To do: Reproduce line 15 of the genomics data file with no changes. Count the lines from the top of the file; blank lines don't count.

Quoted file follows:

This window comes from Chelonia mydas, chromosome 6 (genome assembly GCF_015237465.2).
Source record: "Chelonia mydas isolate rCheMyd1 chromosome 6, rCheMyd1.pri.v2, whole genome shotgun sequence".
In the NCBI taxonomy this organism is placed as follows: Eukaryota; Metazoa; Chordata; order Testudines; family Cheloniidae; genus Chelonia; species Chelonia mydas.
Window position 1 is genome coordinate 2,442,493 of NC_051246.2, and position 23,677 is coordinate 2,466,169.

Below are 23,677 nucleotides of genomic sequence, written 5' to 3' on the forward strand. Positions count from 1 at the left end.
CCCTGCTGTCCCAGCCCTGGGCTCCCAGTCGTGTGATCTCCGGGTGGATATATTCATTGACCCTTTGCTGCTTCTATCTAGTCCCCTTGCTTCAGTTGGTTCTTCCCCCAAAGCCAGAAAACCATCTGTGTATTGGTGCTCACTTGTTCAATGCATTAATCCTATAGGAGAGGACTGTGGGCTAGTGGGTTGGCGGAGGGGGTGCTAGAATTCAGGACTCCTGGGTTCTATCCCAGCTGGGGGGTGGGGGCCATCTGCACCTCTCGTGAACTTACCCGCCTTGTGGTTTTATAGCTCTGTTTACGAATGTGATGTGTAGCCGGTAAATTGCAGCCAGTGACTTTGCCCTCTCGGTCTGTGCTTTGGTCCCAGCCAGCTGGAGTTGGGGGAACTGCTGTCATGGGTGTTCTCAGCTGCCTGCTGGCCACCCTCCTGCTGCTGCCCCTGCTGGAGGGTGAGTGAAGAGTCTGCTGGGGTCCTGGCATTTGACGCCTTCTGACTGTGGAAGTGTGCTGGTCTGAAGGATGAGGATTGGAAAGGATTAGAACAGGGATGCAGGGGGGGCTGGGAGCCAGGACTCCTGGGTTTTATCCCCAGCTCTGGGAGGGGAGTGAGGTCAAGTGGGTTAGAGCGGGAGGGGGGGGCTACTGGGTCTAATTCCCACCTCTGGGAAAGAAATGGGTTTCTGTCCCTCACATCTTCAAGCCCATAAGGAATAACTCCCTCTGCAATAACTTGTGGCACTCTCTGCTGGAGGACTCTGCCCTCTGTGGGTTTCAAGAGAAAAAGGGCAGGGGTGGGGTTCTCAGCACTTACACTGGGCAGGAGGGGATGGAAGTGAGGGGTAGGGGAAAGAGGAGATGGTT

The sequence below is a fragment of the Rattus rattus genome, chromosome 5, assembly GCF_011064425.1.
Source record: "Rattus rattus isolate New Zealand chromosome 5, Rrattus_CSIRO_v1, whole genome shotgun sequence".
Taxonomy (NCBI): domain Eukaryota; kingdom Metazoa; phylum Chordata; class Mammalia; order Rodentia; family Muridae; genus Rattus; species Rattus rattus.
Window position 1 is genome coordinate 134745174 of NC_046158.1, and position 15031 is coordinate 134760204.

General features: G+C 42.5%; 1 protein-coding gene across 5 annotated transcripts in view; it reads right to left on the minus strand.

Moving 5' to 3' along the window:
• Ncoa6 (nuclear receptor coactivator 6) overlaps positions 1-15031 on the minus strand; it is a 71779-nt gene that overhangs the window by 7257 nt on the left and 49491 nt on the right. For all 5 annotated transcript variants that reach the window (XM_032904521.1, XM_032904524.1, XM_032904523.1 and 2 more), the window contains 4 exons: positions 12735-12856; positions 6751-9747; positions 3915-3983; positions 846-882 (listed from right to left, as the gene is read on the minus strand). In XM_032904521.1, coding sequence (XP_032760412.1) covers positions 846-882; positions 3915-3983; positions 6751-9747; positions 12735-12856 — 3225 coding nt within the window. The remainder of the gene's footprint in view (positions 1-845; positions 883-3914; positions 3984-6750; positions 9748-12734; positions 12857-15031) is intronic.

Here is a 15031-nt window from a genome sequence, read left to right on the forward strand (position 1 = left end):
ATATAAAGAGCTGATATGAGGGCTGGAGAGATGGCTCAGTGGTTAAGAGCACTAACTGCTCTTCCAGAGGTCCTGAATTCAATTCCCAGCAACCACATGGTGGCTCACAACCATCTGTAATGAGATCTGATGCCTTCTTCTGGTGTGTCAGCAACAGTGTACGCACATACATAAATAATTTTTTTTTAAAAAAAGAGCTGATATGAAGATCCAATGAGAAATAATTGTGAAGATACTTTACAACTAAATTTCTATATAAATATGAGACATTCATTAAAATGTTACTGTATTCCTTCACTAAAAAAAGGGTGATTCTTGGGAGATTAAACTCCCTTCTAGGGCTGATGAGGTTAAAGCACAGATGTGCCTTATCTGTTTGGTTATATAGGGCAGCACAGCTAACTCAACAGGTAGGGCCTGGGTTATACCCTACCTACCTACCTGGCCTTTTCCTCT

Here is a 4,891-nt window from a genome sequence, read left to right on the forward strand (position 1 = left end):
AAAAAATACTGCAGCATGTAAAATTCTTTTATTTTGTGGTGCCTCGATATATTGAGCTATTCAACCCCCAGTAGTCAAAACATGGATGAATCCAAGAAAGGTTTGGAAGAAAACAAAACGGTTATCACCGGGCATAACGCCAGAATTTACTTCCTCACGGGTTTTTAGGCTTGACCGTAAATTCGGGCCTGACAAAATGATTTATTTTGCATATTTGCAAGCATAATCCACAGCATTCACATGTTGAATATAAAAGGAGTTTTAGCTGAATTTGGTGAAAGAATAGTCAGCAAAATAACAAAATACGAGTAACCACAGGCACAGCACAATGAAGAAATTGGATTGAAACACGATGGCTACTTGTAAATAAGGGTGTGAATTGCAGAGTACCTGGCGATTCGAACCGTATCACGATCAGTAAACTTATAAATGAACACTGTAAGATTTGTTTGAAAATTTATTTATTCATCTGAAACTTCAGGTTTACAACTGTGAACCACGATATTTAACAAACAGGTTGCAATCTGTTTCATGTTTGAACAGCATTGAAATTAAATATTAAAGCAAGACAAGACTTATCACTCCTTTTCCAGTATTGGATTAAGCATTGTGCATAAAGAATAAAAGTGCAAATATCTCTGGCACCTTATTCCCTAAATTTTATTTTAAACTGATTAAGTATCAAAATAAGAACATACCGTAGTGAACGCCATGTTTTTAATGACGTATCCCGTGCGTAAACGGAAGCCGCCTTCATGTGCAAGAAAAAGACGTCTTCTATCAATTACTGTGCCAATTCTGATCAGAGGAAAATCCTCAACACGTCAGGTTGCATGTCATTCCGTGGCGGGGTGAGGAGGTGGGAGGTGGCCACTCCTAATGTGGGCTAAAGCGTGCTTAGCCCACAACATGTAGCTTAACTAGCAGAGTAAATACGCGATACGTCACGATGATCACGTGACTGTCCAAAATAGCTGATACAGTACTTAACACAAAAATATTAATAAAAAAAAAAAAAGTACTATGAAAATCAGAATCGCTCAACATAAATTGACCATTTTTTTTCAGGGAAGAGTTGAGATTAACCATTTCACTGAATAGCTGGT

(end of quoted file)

ATATAAAGAGCTGATATGAGGGCTGGAGAGATGGCTCAGTGGTTAAGAGCACTAACTGCTCTTCCAGAGGTCCTGAATTCAATTCCCAGCAACCACATGGTGGCTCACAACCATCTGTAATGAGATCTGATGCCTTCTTCTGGTGTGTCAGCAACAGTGTACGCACATACATAAATAATTTTTTTTTAAAAAAAGAGCTGATATGAAGATCCAATGAGAAATAATTGTGAAGATACTTTACAACTAAATTTCTATATAAATATGAGACATTCATTAAAATGTTACTGTATTCCTTCACTAAAAAAAGGGTGATTCTTGGGAGATTAAACTCCCTTCTAGGGCTGATGAGGTTAAAGCACAGATGTGCCTTATCTGTTTGGTTATATAGGGCAGCACAGCTAACTCAACAGGTAGGGCCTGGGTTATACCCTACCTACCTACCTGGCCTTTTCCTCT